Work-life balance can be simply described as the delicate balance between an individual’s work and personal life.
It is crucial for every individual to find his or her own balance, as for everyone it is unique. If not paid attention to, an unbalance can bring grave physical, emotional, and mental problems, resulting from stress, lack of sleep or relationship problems.
As work increasingly demands more time from all workers and creates higher stress levels, companies are pressured to implement work practices to facilitate employees’ efforts to fulfill both their personal and professional responsibilities.
Such initiatives by organizations include flexible work hours, family or personal leave, telecommuting, on-site childcare, etc.
A 2009 research by Alexandra Beauregard and Lesley Henry, “Making the link between work-life balance practices and organizational performance”, digs deep into the literature on the subject as it suggests that there are several routes by which work-life balance practices can influence organizational performance, beyond just reducing work-life conflict.
There have been numerous studies as to the real impact that these initiatives have in the bottom line. The biggest case is made in asserting that, as Beaugard and Henry describe, “by offering these practices, organizations attract new members and reduce levels of work-life conflict among existing ones.” By doing so, turnover is reduced and productivity is boosted.
But some research has also demonstrated that these practices geared towards work-life balance actually don’t reduce work-life conflict, but rather just improve organizational performance through other means by facilitating benefits that sooth the rising conflicts.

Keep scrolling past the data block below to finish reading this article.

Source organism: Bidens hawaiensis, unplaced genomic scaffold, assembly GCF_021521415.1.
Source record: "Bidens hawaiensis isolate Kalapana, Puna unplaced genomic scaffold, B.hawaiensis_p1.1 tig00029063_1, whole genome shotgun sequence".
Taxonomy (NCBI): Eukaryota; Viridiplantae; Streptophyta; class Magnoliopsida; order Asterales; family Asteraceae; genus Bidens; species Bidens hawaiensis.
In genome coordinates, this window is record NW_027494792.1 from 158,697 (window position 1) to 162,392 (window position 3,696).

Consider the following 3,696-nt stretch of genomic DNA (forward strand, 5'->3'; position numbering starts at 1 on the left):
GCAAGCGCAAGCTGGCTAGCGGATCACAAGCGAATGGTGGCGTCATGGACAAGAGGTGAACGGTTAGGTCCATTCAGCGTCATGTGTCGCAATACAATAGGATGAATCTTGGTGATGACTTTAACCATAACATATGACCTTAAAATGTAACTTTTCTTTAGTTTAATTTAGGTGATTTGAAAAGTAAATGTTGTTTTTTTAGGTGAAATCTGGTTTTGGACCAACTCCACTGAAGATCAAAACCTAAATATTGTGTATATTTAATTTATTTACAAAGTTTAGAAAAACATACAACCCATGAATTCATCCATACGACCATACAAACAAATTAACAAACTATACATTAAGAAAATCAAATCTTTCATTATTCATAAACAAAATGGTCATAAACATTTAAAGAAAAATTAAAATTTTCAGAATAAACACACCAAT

The benefits of work-life balance that actually impact organizational performance include: reduced turnover, improved productivity, increased cost savings, enhanced social exchange processes, among others.
Relationships and productivity
Colin Dovey, career management expert, outlines the role managers play in promoting a balanced personal and professional life when it comes specifically to relationships. According to Dovey, some ways for managers to help employees feel supported when relationship problems arise, are:
- Telling employees up-front that the idea of healthy relationships is valued, both on and off the job.
- Becoming acquainted with the full spectrum of issues involved in broken relationships, the stress they cause, and the knock-on effect on health and attitudes.
- Facilitating opportunities for staff to be able to communicate freely when they need to talk to somebody.
- Being alert and observant as to the possibility of the high prevailing risk of the specter of domestic violence.
- Including family and marital “health” as an item of office meeting agendas.
- Encouraging coaching classes connected with functioning relationships.
- Taking the time to examine the company’s Employee Assistance Program, to make sure it addresses the proper issues. And if there is no program in place, taking the right steps to develop one.
Finding the balance
Randy Goruk, from LeadersEdge360.com, “How to Improve Personal Productivity by Finding the Right Work-Life Balance” proposes very simple guide for assessing work-life balance:
- Write down the three most important things in your life
- Beside each of these three items, write down the average amount of time you spend on each item during the work week
- Decide if you are satisfied with the answers on step 2.
- If not, you need to do something about it and not just put it off.
A good first step to start balancing work and personal life is to make an assessment on the present balance state, and discuss it with family and friends if you consider you need to change some elements.
Goruk recommends including your personal life in your daily work calendar, as this helps remember the need to keep balance in perspective.
When going home you should turn off cell phones and devices that might keep you attached to life at the office. Keep in mind that checking your email at the dinner table is not really necessary. Avoiding these behaviors will help you keep work away from home all week long.